Prayer is arguably the most important practice in the Christian life, yet often the most neglected. How do you explain that? Why do we desire to pray more, but struggle to do so? 

There is no one answer. There are a great number of realities that are ruining our prayer lives. Here are five:

3 Pastoral Priorities...

Pastors always have plenty to do.

There is always another meeting to attend, sermon to write, class to teach, decision to make, counsel to give, etc.  If we are not careful, our calendars can quickly fill to the point of being unrealistic. This is one reason so many pastors burn out. 

What most pastors are not honest about, or maybe even in touch with, is what truly drives our over-busyness. Too many pastors don’t trust the God we preach. We betray our disbelief when we try to be saviors instead of the stewards God has called us to be. In his book The Contemplative PastorEugene H. Peterson cuts to the heart of this over-busyness problem:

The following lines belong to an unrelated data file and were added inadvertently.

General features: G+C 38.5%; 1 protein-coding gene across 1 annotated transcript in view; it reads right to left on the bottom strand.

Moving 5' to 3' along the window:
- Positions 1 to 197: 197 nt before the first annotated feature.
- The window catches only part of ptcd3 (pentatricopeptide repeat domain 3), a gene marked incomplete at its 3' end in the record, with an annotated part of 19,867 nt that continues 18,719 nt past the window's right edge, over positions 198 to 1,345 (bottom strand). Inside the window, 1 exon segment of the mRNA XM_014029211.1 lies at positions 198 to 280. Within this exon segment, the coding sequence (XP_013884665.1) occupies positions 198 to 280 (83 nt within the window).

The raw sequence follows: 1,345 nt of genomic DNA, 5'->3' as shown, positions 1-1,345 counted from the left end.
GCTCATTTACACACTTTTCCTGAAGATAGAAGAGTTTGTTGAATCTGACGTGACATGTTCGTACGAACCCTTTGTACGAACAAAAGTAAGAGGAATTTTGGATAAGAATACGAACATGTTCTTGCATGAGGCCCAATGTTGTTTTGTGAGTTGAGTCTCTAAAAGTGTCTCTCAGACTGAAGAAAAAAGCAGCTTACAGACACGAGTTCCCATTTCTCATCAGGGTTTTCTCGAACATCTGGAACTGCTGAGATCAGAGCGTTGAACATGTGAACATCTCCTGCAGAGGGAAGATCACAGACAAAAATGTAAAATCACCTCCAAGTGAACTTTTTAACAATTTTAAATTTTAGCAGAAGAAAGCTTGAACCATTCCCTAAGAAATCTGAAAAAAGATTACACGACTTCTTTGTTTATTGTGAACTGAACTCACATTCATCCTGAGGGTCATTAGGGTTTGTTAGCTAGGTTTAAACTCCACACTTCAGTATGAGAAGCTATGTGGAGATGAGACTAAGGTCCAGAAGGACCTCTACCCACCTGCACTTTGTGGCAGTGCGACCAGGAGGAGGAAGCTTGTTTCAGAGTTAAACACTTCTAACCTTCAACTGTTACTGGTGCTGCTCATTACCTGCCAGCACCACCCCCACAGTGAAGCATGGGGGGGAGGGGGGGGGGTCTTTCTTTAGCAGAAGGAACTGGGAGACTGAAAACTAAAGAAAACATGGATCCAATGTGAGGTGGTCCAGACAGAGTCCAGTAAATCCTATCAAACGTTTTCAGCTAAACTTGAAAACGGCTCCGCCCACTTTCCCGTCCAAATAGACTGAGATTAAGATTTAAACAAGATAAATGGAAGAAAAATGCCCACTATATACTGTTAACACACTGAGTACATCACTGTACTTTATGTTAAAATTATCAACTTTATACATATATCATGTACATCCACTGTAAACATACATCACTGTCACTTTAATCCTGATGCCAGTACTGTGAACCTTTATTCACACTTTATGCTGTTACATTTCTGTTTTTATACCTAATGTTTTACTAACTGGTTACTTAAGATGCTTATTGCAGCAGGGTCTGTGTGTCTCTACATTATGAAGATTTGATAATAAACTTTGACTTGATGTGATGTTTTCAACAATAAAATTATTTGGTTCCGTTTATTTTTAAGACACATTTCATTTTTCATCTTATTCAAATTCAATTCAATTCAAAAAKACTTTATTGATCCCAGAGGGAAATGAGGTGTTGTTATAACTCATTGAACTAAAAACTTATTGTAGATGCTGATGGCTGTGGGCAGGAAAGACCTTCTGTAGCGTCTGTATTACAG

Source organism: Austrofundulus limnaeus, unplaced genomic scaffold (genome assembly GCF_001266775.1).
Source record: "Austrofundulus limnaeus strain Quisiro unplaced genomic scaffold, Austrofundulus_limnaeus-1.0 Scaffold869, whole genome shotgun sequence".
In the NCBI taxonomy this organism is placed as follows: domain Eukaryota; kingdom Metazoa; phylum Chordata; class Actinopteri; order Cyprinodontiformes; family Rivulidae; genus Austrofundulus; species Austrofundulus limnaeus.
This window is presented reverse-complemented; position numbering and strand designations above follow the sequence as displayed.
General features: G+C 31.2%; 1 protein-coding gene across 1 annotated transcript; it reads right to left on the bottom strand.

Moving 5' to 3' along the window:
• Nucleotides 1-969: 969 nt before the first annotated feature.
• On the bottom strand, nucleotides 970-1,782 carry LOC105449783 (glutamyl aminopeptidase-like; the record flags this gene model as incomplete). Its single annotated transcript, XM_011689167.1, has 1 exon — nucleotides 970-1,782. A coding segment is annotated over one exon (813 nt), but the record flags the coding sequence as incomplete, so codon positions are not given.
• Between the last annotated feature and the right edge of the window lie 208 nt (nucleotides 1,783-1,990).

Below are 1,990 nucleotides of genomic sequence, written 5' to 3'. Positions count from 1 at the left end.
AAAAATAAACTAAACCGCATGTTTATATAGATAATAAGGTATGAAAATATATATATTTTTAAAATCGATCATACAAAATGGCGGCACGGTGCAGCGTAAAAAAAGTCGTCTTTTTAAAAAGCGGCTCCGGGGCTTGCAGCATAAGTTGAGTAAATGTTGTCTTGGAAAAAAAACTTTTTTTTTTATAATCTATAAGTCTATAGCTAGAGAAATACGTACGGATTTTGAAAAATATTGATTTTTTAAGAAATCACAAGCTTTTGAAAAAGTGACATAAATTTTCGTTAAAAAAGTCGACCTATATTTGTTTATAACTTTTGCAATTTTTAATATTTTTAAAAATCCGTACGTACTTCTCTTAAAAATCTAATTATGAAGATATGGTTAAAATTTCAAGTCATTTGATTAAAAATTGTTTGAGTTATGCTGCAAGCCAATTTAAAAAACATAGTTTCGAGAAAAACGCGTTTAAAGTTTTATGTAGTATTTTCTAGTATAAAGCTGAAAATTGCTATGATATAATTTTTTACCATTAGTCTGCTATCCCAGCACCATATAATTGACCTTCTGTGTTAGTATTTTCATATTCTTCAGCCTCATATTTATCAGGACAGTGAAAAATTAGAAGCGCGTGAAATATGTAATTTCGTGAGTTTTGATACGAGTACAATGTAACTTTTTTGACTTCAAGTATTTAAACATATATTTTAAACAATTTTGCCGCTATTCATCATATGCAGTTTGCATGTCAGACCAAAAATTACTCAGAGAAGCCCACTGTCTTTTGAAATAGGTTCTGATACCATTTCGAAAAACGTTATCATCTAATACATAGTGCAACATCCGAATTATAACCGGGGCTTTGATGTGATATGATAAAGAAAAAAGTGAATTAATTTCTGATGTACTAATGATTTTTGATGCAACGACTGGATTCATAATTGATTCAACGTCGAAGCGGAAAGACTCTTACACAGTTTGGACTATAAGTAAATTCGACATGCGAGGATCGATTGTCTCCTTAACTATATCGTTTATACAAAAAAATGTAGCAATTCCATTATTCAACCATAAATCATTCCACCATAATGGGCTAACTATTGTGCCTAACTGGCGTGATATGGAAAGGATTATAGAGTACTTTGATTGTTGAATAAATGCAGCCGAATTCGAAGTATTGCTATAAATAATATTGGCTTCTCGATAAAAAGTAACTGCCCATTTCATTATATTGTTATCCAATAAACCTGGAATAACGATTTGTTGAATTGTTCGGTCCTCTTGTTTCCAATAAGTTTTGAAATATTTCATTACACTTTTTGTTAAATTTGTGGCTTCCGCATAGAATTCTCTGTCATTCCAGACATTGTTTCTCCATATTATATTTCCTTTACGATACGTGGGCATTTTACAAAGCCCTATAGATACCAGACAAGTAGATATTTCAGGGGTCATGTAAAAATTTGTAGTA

The word  'busy' is the symptom not of commitment but of betrayal. It is not devotion but defection. The adjective 'busy' set as a modifier to 'pastor' should sound to our ears like 'adulterous' to characterize a wife or 'embezzling' to describe a banker. It is an outrageous scandal, a blasphemous affront.” (P.27)

Having a fruitful life and full schedule is a good thing. We should work hard and spend ourselves making Jesus known. But busy to the point of burnout is a problem. It’s a problem for the pastor and it’s a problem for the church.

Busyness becomes a problem when what we CAN do crowds out what we MUST do. We can do all kinds of things, but there are at least three things that must be prioritized in the pastor’s life…

5 Prayer Requests For Those Listening To Preaching

Preachers aren’t the only people who need to pray prior to the preaching of God’s word. Every Christian should spend time in prayer before sitting under a sermon. If your pastor is a faithful Bible teacher then each week you have the opportunity to hear God speak in a heart-altering, life-changing manner. This should be taken seriously and prepared for properly.